Nearly a month after Gov. Phil Murphy announced a state review of controversial, revised education standards — including sex and gender identity issues — the battle of public opinion has only intensified.

Lawmakers from both major political parties called for a pause to ensure age appropriateness before the standards were enacted in classrooms by the fall.

Lots of attention has remained on a few sample lesson plans as crafted by the progressive non-profit, Advocates for Youth.

“Rights, Respect, Responsibility is a sex education curriculum that fully meets the National Sexuality Education Standards," the Washington D.C. based group says on its website, saying of the sample curriculum “It is evidence-informed, rights-based and LGBTQ-inclusive.”

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Republican state Senators responded with a different “three Rs” proposal on April 27 — “Repeal” health education standards, “Replace” lessons on diversity and inclusion under a 2021 law, “Restore” parental control over curriculum decisions.

"It’s disappointing, though not surprising, to see conservatives approach sex education in a spirit of glib sarcasm rather than actually working for the health of New Jersey’s students,” Advocates for Youth President Debra Hauser said in a written statement.

“It’s sad to see such a forward-thinking state be pulled back into the dark ages, the victim of a misinformation campaign that has intentionally distorted what is taught in sex education and knowingly misrepresented our 3Rs curriculum,” she continued.

Opt in, opt out?

Another “r” word has become common among the push-back — refusal to believe the acting education commissioner when she was questioned at a recent budget hearing about the learning standards.

Parents already retain the right to “opt out of content related to sex education that conflicts with their moral or religious beliefs,” Acting Education Commissioner Angelica Allen-McMillan said.

At least one school district sent notice home in February, reminding guardians that they could make such a request.

Holmdel’s acting school superintendent said a signed request and a statement for excusal just needed to be sent to a student’s principal, as reported by Patch.

Heightened conflicts

Religious beliefs of students’ households clashing with what is — and is not — covered in a public school education is not by any means a new issue in New Jersey or the rest of the country.

Abstinence-only versus comprehensive sex education has been a time-worn argument within public schools since last century.

In recent years, gender identity and sexual orientation have added a few more layers to potential clashes between science-based approaches and religious beliefs that do not acknowledge those issues in the same way.

Another factor amid the widening divide is the ease with which rumors and arguments can be shared and spread on social media.

Just one Facebook group, “Team PYC - Protect Your Children - NJ OPEN TEAM” has almost 5,000 members, alone.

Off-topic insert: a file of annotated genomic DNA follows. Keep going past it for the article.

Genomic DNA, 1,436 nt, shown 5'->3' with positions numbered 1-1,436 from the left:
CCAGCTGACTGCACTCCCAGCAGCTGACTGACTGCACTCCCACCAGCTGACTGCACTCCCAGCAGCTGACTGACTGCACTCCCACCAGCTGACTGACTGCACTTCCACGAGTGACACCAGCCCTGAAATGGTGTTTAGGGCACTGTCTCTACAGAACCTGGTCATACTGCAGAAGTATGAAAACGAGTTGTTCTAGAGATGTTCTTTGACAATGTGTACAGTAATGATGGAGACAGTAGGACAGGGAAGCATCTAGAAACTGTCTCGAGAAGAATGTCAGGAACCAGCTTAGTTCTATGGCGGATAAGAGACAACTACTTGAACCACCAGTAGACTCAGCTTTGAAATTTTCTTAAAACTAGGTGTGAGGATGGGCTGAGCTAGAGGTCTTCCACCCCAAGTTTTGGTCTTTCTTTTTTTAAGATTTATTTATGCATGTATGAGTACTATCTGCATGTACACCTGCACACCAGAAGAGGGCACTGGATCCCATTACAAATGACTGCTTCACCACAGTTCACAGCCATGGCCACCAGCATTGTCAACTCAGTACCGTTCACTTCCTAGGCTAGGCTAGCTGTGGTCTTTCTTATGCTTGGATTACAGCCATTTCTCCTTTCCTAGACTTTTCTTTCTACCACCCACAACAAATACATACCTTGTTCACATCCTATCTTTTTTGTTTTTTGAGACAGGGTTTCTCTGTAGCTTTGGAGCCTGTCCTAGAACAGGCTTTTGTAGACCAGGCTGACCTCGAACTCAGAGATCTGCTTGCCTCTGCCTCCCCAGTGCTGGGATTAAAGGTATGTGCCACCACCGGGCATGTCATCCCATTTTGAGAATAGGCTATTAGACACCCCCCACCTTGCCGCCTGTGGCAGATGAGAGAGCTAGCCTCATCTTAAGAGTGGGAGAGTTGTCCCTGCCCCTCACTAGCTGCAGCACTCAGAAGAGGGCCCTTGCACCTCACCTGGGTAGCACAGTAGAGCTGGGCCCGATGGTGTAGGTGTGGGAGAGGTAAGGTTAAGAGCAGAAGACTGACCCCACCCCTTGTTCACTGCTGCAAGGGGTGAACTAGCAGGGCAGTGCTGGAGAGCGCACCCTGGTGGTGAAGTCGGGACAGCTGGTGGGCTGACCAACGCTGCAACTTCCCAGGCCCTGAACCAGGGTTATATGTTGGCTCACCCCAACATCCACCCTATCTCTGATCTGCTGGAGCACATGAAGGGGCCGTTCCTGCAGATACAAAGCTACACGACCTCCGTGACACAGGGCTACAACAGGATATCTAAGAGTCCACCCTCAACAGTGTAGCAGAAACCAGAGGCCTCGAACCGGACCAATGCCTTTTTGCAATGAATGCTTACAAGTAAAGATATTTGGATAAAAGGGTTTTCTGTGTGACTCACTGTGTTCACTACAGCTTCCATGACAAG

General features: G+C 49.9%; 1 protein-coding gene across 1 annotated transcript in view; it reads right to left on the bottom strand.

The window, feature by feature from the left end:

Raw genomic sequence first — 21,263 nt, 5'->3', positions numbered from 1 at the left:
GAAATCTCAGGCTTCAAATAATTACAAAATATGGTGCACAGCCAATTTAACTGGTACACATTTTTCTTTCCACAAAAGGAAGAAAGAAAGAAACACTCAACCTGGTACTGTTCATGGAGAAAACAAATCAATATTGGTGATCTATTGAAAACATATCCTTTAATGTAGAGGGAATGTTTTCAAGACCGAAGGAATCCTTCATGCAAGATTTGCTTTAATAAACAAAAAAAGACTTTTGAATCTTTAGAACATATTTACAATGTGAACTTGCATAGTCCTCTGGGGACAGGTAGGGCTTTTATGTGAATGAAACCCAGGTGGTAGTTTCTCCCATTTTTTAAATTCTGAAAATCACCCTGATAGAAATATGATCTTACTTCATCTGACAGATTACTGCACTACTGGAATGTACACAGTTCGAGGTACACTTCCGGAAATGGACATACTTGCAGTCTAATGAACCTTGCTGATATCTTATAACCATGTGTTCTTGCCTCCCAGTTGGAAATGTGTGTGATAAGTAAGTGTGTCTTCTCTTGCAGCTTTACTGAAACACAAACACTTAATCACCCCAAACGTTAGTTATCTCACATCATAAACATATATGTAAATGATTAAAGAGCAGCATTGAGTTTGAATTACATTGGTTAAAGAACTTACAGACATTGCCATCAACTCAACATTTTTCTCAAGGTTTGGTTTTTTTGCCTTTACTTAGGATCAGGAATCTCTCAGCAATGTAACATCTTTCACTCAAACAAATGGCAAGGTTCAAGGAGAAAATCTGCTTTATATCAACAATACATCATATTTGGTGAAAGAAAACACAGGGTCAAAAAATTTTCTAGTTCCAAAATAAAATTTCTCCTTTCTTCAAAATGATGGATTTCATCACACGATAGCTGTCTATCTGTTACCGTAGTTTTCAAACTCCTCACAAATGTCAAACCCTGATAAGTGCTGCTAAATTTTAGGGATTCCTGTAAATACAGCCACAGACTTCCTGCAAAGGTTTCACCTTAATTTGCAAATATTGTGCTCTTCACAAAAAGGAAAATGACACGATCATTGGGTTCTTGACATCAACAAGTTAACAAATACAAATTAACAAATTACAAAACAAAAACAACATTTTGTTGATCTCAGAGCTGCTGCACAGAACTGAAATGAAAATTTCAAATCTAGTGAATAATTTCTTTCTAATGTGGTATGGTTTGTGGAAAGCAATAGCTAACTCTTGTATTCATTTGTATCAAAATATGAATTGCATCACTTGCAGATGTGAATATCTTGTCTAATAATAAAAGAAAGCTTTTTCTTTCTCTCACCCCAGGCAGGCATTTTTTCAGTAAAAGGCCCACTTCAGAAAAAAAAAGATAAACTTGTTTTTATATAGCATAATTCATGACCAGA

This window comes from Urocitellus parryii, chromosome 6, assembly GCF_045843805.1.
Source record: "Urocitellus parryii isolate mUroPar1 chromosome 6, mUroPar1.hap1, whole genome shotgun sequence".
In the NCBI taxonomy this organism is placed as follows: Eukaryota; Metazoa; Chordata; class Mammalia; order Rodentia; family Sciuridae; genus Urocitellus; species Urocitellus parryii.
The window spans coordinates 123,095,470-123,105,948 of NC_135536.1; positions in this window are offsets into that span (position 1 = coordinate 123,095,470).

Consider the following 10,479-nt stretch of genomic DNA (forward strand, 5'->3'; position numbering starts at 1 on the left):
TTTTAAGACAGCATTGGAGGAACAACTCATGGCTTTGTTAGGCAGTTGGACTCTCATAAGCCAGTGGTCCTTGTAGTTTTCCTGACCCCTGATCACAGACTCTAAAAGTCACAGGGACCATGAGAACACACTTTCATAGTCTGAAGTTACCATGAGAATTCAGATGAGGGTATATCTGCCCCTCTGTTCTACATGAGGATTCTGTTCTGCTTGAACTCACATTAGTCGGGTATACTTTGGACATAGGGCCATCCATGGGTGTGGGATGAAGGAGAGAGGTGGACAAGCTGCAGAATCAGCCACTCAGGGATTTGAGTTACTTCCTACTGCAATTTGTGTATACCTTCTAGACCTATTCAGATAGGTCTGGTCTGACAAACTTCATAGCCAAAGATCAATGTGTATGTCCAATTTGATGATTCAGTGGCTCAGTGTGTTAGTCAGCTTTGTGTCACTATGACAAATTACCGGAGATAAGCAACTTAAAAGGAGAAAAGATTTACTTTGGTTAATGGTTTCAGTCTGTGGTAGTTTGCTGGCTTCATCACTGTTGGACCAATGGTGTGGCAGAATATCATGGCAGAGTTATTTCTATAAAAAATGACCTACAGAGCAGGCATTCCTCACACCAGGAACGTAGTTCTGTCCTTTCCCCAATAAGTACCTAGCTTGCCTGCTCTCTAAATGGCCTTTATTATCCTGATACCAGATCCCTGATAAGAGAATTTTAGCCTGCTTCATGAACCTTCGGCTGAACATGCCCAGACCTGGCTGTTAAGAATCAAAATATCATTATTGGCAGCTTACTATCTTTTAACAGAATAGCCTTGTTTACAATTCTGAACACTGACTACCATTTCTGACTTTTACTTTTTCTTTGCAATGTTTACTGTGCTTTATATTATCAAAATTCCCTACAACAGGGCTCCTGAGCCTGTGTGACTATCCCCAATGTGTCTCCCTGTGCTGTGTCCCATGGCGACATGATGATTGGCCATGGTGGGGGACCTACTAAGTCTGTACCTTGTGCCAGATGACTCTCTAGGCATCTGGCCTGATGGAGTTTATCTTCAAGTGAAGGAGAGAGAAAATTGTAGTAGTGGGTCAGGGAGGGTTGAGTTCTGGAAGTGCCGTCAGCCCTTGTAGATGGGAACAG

“Team PYC is a group of people who want to protect the children from the pending LGBT curriculum. We are parents, teachers, school board members, concerned taxpayers, mothers, fathers, church leaders, Christians, people of faith, Orthodox Jews, Muslims, and Coptic Christians,” according to the group’s description.

The Republican “three Rs” plan does not include a 2019 law to make the general school curriculum more LGBTQ inclusive in portraying historical and influential figures.

At the root of the controversy is the struggle to accommodate and acknowledge the backgrounds of more than 1.3 million students in New Jersey.

“The court has repeatedly stressed that the Constitution prohibits public schools from indoctrinating children in religion. But it is not always easy to determine exactly what constitutes indoctrination or school sponsorship of religious activities,” according to the Pew Research Center.
The 2019 Pew Center post largely refers to matters like prayer in a school setting, but also comes into play when talking about perspective on gender identity and family issues being directly informed by a family’s religious beliefs.

New Jersey encompasses progressive households of different family structures, as well as conservative, religious households which maintain a “nuclear family” view — two married parents of opposite genders and their children.

Some Republican Senators leading the push to repeal the standards have been critical of resource links on the state Department of Education’s website, under “New Jersey Student Learning Standards — Comprehensive Health and Physical Education.”

There’s objection to a link to Rutgers Answer, a national organization that “provides and promotes unfettered access to comprehensive sexuality education for young people and the adults who teach them.”

The same resource section also includes a link to the Digital Wellness Network and “Love is respect,” a project of the National Domestic Violence Hotline.

“New Jersey was among the first states to mandate sex education back in 1980. It was a bold and progressive move that was celebrated across the state,” Hauser continued.

“New Jersey also led the country during the height of the HIV epidemic, implementing innovative policies and providing HIV education to help thwart the rising rates—a model that was later emulated across the country.”

“We believe NJ’s young people deserve honest sex education. We believe they have the right to benefit from 40 years of public health research that clearly shows the protective benefits of such an education,” the Advocates for Youth president said.

With previous reporting by Michael Symons

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